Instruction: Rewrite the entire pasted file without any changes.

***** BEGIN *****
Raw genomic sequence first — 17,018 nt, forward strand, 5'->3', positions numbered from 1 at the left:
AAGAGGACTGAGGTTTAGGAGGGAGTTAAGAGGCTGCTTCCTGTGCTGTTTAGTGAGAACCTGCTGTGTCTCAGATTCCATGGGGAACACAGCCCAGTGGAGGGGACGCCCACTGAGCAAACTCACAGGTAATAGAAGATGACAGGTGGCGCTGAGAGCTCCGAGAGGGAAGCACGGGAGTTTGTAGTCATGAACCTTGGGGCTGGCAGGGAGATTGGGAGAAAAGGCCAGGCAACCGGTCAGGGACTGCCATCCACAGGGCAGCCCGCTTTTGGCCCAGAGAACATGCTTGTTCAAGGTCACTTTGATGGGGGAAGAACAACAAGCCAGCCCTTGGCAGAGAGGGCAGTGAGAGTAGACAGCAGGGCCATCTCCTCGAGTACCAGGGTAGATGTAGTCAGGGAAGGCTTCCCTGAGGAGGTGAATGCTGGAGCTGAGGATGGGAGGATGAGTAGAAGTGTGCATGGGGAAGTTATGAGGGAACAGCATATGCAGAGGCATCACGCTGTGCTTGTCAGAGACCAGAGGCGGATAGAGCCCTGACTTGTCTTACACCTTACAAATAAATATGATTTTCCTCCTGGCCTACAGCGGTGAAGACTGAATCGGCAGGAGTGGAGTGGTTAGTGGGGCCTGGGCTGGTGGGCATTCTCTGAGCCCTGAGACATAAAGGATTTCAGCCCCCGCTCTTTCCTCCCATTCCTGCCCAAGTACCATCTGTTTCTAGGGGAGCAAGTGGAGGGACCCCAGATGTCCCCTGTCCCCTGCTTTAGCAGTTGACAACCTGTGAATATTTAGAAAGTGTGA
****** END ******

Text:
Raw genomic sequence first — 17,018 nt, forward strand, 5'->3', positions numbered from 1 at the left:
AAGAGGACTGAGGTTTAGGAGGGAGTTAAGAGGCTGCTTCCTGTGCTGTTTAGTGAGAACCTGCTGTGTCTCAGATTCCATGGGGAACACAGCCCAGTGGAGGGGACGCCCACTGAGCAAACTCACAGGTAATAGAAGATGACAGGTGGCGCTGAGAGCTCCGAGAGGGAAGCACGGGAGTTTGTAGTCATGAACCTTGGGGCTGGCAGGGAGATTGGGAGAAAAGGCCAGGCAACCGGTCAGGGACTGCCATCCACAGGGCAGCCCGCTTTTGGCCCAGAGAACATGCTTGTTCAAGGTCACTTTGATGGGGGAAGAACAACAAGCCAGCCCTTGGCAGAGAGGGCAGTGAGAGTAGACAGCAGGGCCATCTCCTCGAGTACCAGGGTAGATGTAGTCAGGGAAGGCTTCCCTGAGGAGGTGAATGCTGGAGCTGAGGATGGGAGGATGAGTAGAAGTGTGCATGGGGAAGTTATGAGGGAACAGCATATGCAGAGGCATCACGCTGTGCTTGTCAGAGACCAGAGGCGGATAGAGCCCTGACTTGTCTTACACCTTACAAATAAATATGATTTTCCTCCTGGCCTACAGCGGTGAAGACTGAATCGGCAGGAGTGGAGTGGTTAGTGGGGCCTGGGCTGGTGGGCATTCTCTGAGCCCTGAGACATAAAGGATTTCAGCCCCCGCTCTTTCCTCCCATTCCTGCCCAAGTACCATCTGTTTCTAGGGGAGCAAGTGGAGGGACCCCAGATGTCCCCTGTCCCCTGCTTTAGCAGTTGACAACCTGTGAATATTTAGAAAGTGTGA